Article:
Stored Program Concept memory OS Program 1 CPU code global data stack heap unused Stored Program Concept memory OS Program 1 CPU code global data stack heap unused Program 2 unused H. C. TD 5102 16

Control n Decision making instructions u u n alter the control flow, i. e. Control n Decision making instructions u u n alter the control flow, i. e. , change the "next" instruction to be executed MIPS conditional branch instructions: bne $t 0, $t 1, Label beq $t 0, $t 1, Label n Example: if (i==j) h = i + j; bne $s 0, $s 1, Label add $s 3, $s 0, $s 1 Label: . . H. C. TD 5102 17

Control n n MIPS unconditional branch instructions: j label Example: if (i!=j) $s 5, Control n n MIPS unconditional branch instructions: j label Example: if (i!=j) $s 5, Lab 1 h=i+j; $s 4, $s 5 else h=i-j; $s 3, $s 4, $s 5 beq $s 4, add $s 3, j Lab 2 Lab 1: sub Lab 2: H. C. TD 5102 . . . 18

So far: Instruction Meaning add $s 1, $s 2, $s 3 sub $s 1, So far: Instruction Meaning add $s 1, $s 2, $s 3 sub $s 1, $s 2, $s 3 lw $s 1, 100($s 2) sw $s 1, 100($s 2) bne $s 4, $s 5, L $s 5 beq $s 4, $s 5, L $s 5 j Label n $s 1 = $s 2 + $s 3 $s 1 = $s 2 – $s 3 $s 1 = Memory[$s 2+100] = $s 1 Next instr. is at Label if $s 4 ° R n Formats: op I J H. C. TD 5102 op op Next instr. is at Label if $s 4 = Next instr. is at Label rs rt rd shamt funct rs rt 16 bit address 26 bit address 19

Control Flow n n We have: beq, bne, what about Branch-if-less-than? New instruction: if Control Flow n n We have: beq, bne, what about Branch-if-less-than? New instruction: if slt $t 0, $s 1, $s 2 n n H. C. TD 5102 $s 1 < $s 2 then $t 0 = 1 else $t 0 = 0 Can use this instruction to build "blt $s 1, $s 2, Label" — can now build general control structures Note that the assembler needs a register to do this, — use conventions for registers 20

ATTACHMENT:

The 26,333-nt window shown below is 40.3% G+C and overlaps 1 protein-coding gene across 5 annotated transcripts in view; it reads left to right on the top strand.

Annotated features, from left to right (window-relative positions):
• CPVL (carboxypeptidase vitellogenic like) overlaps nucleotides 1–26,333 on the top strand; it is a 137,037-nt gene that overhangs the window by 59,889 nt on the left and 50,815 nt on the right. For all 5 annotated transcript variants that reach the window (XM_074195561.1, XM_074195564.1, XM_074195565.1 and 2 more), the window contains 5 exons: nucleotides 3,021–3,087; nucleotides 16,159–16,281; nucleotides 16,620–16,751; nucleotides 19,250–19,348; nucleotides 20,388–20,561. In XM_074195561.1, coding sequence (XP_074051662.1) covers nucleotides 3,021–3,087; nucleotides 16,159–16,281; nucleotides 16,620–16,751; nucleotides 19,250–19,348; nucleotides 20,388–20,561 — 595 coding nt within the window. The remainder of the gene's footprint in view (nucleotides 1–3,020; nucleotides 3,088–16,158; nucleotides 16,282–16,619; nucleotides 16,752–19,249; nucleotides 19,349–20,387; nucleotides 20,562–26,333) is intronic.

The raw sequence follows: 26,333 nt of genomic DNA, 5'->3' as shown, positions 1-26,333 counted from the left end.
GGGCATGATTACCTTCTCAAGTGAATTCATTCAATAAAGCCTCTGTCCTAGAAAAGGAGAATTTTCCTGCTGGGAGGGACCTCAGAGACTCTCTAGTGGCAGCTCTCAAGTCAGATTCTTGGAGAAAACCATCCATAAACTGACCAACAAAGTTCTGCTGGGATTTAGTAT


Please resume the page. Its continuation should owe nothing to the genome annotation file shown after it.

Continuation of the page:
Used MIPS Conventions H. C. TD 5102 21 Used MIPS Conventions H. C. TD 5102 21

Constants n n Small constants are used quite frequently (50% of operands) e. g. Constants n n Small constants are used quite frequently (50% of operands) e. g. , A = A + 5; B = B + 1; C = C - 18; Solutions? Why not? u u u n put 'typical constants' in memory and load them create hard-wired registers (like $zero) for constants like one or ……. MIPS Instructions: addi slti andi ori H. C. TD 5102 $29, $8, $29, $18, $29, 4 10 6 4 3 22

How about larger constants? n n We'd like to be able to load a How about larger constants? n n We'd like to be able to load a 32 bit constant into a register Must use two instructions; new "load upper immediate" instruction lui $t 0, 10101010 filled with zeros 10101010 n 00000000 Then must get the lower order bits right, i. e. , ori $t 0, 1010101010101010 H. C. TD 5102 00000000 1010101010101010 ori 00000000 10101010 23